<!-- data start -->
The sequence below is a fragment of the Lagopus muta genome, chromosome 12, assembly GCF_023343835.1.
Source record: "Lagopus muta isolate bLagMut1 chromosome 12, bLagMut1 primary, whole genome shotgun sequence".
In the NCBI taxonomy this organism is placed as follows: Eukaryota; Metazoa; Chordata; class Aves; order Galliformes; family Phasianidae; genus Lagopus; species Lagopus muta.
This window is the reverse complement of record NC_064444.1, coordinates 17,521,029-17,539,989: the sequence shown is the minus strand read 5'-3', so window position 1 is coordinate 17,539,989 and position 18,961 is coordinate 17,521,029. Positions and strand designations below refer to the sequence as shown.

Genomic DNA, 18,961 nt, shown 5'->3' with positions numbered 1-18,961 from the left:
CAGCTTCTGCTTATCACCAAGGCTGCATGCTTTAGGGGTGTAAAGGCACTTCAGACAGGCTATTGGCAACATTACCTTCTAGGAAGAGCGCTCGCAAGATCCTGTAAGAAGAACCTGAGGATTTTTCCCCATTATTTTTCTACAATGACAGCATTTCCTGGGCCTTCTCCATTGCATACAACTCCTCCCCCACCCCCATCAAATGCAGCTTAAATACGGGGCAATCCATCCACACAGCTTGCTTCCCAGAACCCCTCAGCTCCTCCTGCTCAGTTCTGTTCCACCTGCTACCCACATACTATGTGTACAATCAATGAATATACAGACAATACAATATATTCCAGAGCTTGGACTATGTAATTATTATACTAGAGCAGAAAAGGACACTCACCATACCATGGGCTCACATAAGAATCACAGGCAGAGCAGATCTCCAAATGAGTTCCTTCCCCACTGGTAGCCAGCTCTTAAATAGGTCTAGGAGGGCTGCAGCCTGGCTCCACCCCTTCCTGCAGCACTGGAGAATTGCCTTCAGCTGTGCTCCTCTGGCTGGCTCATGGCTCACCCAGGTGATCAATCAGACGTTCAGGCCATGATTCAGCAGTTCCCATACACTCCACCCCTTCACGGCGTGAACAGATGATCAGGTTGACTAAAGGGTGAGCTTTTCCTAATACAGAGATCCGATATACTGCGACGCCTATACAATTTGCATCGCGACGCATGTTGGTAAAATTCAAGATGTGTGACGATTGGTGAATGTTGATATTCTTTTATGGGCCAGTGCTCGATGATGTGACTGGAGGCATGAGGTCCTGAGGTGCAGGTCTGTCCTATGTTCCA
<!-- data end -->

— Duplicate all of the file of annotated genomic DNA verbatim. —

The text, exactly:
The sequence below is a fragment of the Lagopus muta genome, chromosome 12, assembly GCF_023343835.1.
Source record: "Lagopus muta isolate bLagMut1 chromosome 12, bLagMut1 primary, whole genome shotgun sequence".
In the NCBI taxonomy this organism is placed as follows: Eukaryota; Metazoa; Chordata; class Aves; order Galliformes; family Phasianidae; genus Lagopus; species Lagopus muta.
This window is the reverse complement of record NC_064444.1, coordinates 17,521,029-17,539,989: the sequence shown is the minus strand read 5'-3', so window position 1 is coordinate 17,539,989 and position 18,961 is coordinate 17,521,029. Positions and strand designations below refer to the sequence as shown.

Genomic DNA, 18,961 nt, shown 5'->3' with positions numbered 1-18,961 from the left:
CAGCTTCTGCTTATCACCAAGGCTGCATGCTTTAGGGGTGTAAAGGCACTTCAGACAGGCTATTGGCAACATTACCTTCTAGGAAGAGCGCTCGCAAGATCCTGTAAGAAGAACCTGAGGATTTTTCCCCATTATTTTTCTACAATGACAGCATTTCCTGGGCCTTCTCCATTGCATACAACTCCTCCCCCACCCCCATCAAATGCAGCTTAAATACGGGGCAATCCATCCACACAGCTTGCTTCCCAGAACCCCTCAGCTCCTCCTGCTCAGTTCTGTTCCACCTGCTACCCACATACTATGTGTACAATCAATGAATATACAGACAATACAATATATTCCAGAGCTTGGACTATGTAATTATTATACTAGAGCAGAAAAGGACACTCACCATACCATGGGCTCACATAAGAATCACAGGCAGAGCAGATCTCCAAATGAGTTCCTTCCCCACTGGTAGCCAGCTCTTAAATAGGTCTAGGAGGGCTGCAGCCTGGCTCCACCCCTTCCTGCAGCACTGGAGAATTGCCTTCAGCTGTGCTCCTCTGGCTGGCTCATGGCTCACCCAGGTGATCAATCAGACGTTCAGGCCATGATTCAGCAGTTCCCATACACTCCACCCCTTCACGGCGTGAACAGATGATCAGGTTGACTAAAGGGTGAGCTTTTCCTAATACAGAGATCCGATATACTGCGACGCCTATACAATTTGCATCGCGACGCATGTTGGTAAAATTCAAGATGTGTGACGATTGGTGAATGTTGATATTCTTTTATGGGCCAGTGCTCGATGATGTGACTGGAGGCATGAGGTCCTGAGGTGCAGGTCTGTCCTATGTTCCA